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  • Charles B. Cairns MD

    1. From the Department of Emergency Medicine, University of California San Francisco, (SBP) San Francisco, CA; Department of Medicine (SMC) and Office of the Dean (COG), Duke University School of Medicine, Durham, NC; Department of Emergency Medicine, Emory University, (PS) Atlanta, GA; Department of Emergency Medicine, Carolinas Medical Center, (JI) Charlotte, NC; Department of Emergency Medicine, University of North Carolina, (SWG, CBC) Chapel Hill, NC
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  • Presented at the Association of American Medical Colleges Annual Meeting, Washington, DC, November, 2007.

  • CoI: The author reports no conflict of financial interest.

Address for correspondence and reprints: Susan B. Promes, MD, e-mail: susan.promes@ucsf.edu.

Abstract

Objectives:  The goal of undergraduate medical education is to prepare medical students for residency training. Active learning approaches remain important elements of the curriculum. Active learning of technical procedures in medical schools is particularly important, because residency training time is increasingly at a premium because of changes in the Accreditation Council for Graduate Medical Education duty hour rules. Better preparation in medical school could result in higher levels of confidence in conducting procedures earlier in graduate medical education training. The hypothesis of this study was that more procedural training opportunities in medical school are associated with higher first-year resident self-reported competency with common medical procedures at the beginning of residency training.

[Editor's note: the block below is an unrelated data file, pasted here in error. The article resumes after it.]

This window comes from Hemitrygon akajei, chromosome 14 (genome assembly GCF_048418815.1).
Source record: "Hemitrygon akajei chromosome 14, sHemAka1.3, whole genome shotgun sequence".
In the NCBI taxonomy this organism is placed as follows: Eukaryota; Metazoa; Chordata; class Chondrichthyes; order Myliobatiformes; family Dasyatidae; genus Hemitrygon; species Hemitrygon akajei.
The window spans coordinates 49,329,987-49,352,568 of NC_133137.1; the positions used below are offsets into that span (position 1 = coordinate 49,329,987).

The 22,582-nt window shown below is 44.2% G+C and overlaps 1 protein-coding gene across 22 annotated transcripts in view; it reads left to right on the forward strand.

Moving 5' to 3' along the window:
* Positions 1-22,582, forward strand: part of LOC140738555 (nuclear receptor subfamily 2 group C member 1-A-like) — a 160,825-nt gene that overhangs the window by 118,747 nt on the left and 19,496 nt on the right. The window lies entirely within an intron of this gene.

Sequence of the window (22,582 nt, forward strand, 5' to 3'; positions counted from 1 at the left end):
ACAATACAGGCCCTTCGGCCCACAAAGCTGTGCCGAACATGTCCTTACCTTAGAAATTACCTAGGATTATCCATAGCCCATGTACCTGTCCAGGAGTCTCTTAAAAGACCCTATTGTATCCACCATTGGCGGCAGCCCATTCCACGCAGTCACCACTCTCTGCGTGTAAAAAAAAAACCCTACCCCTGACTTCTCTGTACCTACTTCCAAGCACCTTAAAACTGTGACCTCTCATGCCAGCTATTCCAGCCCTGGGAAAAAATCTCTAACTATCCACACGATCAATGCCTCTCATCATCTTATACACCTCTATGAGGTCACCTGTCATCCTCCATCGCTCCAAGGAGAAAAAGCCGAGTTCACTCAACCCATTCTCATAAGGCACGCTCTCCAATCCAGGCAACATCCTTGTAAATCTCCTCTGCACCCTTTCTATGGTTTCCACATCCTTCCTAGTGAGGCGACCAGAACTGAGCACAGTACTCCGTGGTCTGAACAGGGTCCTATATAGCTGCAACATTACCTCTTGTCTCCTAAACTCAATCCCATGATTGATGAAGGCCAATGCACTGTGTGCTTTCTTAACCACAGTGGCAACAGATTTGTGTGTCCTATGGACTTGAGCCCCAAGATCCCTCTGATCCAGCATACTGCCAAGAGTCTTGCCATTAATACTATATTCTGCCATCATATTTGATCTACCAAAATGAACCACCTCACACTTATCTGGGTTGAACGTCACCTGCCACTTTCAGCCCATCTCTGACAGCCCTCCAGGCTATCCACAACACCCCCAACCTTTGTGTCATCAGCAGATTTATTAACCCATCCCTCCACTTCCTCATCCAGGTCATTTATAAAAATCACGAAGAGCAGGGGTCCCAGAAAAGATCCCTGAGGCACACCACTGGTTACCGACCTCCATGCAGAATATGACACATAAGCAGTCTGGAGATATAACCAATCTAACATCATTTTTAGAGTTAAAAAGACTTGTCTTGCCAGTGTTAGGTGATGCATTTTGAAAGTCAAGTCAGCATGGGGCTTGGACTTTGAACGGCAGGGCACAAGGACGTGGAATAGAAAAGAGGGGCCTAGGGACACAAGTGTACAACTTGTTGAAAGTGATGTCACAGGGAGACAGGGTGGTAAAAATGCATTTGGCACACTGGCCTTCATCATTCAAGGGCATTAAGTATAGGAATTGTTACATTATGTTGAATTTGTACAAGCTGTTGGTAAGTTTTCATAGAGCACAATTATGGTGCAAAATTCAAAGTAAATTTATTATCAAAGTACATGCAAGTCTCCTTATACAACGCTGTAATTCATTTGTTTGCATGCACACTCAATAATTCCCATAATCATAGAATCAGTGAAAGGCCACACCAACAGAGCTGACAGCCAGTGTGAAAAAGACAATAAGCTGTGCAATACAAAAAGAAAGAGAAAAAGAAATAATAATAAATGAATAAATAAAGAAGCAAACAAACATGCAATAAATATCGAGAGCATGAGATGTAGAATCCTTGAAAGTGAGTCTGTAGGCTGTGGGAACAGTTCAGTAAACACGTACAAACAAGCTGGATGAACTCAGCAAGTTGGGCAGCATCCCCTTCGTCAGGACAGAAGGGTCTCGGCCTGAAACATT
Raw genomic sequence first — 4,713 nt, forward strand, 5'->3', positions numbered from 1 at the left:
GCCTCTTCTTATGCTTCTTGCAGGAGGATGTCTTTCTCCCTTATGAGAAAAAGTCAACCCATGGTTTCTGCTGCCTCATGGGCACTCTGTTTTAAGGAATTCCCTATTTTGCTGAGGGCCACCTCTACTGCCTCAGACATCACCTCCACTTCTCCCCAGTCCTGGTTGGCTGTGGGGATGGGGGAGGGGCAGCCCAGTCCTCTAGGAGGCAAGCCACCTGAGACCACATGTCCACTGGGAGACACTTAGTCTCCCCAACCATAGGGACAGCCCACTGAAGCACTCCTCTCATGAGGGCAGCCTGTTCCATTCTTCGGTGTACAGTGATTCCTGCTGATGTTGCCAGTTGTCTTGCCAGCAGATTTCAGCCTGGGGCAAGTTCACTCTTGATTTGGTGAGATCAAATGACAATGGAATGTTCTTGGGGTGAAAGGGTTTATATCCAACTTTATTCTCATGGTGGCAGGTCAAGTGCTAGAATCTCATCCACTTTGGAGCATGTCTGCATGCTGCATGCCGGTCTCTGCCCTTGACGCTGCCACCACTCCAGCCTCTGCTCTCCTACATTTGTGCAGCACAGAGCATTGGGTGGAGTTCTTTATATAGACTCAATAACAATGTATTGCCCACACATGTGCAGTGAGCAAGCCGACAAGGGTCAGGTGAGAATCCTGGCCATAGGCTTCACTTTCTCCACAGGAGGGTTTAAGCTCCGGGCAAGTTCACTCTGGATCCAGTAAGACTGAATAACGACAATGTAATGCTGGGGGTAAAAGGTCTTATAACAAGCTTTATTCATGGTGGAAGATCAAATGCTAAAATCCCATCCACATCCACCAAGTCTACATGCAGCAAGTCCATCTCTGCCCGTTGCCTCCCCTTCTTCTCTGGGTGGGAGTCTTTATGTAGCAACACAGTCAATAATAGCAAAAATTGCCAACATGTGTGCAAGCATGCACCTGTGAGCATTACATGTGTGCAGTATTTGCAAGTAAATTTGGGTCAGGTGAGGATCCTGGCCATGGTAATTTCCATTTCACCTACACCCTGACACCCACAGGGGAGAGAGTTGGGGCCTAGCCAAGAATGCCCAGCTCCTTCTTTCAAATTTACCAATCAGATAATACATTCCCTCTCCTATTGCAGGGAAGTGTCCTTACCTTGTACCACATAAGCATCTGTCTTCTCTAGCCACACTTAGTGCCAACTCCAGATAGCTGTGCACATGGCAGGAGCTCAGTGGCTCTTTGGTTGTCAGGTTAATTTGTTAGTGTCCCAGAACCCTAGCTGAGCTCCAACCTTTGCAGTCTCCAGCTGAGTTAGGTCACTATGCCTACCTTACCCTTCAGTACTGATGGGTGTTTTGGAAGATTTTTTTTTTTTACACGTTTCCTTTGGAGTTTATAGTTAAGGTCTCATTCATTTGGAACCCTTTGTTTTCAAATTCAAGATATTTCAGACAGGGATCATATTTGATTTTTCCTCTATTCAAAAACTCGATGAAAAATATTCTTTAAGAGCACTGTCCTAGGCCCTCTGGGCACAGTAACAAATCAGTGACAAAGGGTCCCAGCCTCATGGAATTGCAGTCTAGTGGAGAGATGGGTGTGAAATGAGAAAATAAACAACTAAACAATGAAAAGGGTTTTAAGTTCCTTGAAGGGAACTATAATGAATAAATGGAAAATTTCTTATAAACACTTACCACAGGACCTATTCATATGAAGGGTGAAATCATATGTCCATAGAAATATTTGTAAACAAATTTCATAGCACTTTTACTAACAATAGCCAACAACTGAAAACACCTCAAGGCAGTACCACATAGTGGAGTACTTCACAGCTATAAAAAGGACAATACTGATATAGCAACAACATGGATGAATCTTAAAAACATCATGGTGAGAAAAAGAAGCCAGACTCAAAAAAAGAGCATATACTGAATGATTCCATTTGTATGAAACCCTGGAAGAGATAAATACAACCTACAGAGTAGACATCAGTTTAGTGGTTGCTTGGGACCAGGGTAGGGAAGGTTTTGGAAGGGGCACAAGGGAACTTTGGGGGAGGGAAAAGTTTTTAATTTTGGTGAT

Methods:  A survey was developed to assess self-reported experience and competency with common medical procedures. The survey was administered to incoming first-year residents at three U.S. training sites. Data regarding experience, competency, and methods of medical school procedure training were collected. Overall satisfaction and confidence with procedural education were also assessed.

Results:  There were 256 respondents to the procedures survey. Forty-four percent self-reported that they were marginally or not adequately prepared to perform common procedures. Incoming first-year residents reported the most procedural experience with suturing, Foley catheter placement, venipuncture, and vaginal delivery. The least experience was reported with thoracentesis, central venous access, and splinting. Most first-year residents had not provided basic life support, and more than one-third had not performed cardiopulmonary resuscitation (CPR). Participation in a targeted procedures course during medical school and increasing the number of procedures performed as a medical student were significantly associated with self-assessed competency at the beginning of residency training.

Conclusions:  Recent medical school graduates report lack of self-confidence in their ability to perform common procedures upon entering residency training. Implementation of a medical school procedure course to increase exposure to procedures may address this challenge.